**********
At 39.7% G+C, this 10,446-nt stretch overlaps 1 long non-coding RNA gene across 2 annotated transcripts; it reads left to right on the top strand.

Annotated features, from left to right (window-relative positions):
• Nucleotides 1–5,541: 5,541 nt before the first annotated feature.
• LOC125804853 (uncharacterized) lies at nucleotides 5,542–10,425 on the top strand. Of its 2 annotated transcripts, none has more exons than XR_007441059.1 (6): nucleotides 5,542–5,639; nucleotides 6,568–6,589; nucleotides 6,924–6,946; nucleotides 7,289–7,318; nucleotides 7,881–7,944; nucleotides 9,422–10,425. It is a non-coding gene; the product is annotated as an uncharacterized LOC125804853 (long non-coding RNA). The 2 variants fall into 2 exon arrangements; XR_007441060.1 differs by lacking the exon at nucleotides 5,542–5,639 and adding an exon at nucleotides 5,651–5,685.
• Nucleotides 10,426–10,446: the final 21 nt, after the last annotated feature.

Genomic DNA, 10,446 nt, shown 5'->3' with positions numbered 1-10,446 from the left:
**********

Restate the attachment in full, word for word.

At 39.7% G+C, this 10,446-nt stretch overlaps 1 long non-coding RNA gene across 2 annotated transcripts; it reads left to right on the top strand.

Annotated features, from left to right (window-relative positions):
• Nucleotides 1–5,541: 5,541 nt before the first annotated feature.
• LOC125804853 (uncharacterized) lies at nucleotides 5,542–10,425 on the top strand. Of its 2 annotated transcripts, none has more exons than XR_007441059.1 (6): nucleotides 5,542–5,639; nucleotides 6,568–6,589; nucleotides 6,924–6,946; nucleotides 7,289–7,318; nucleotides 7,881–7,944; nucleotides 9,422–10,425. It is a non-coding gene; the product is annotated as an uncharacterized LOC125804853 (long non-coding RNA). The 2 variants fall into 2 exon arrangements; XR_007441060.1 differs by lacking the exon at nucleotides 5,542–5,639 and adding an exon at nucleotides 5,651–5,685.
• Nucleotides 10,426–10,446: the final 21 nt, after the last annotated feature.

Genomic DNA, 10,446 nt, shown 5'->3' with positions numbered 1-10,446 from the left: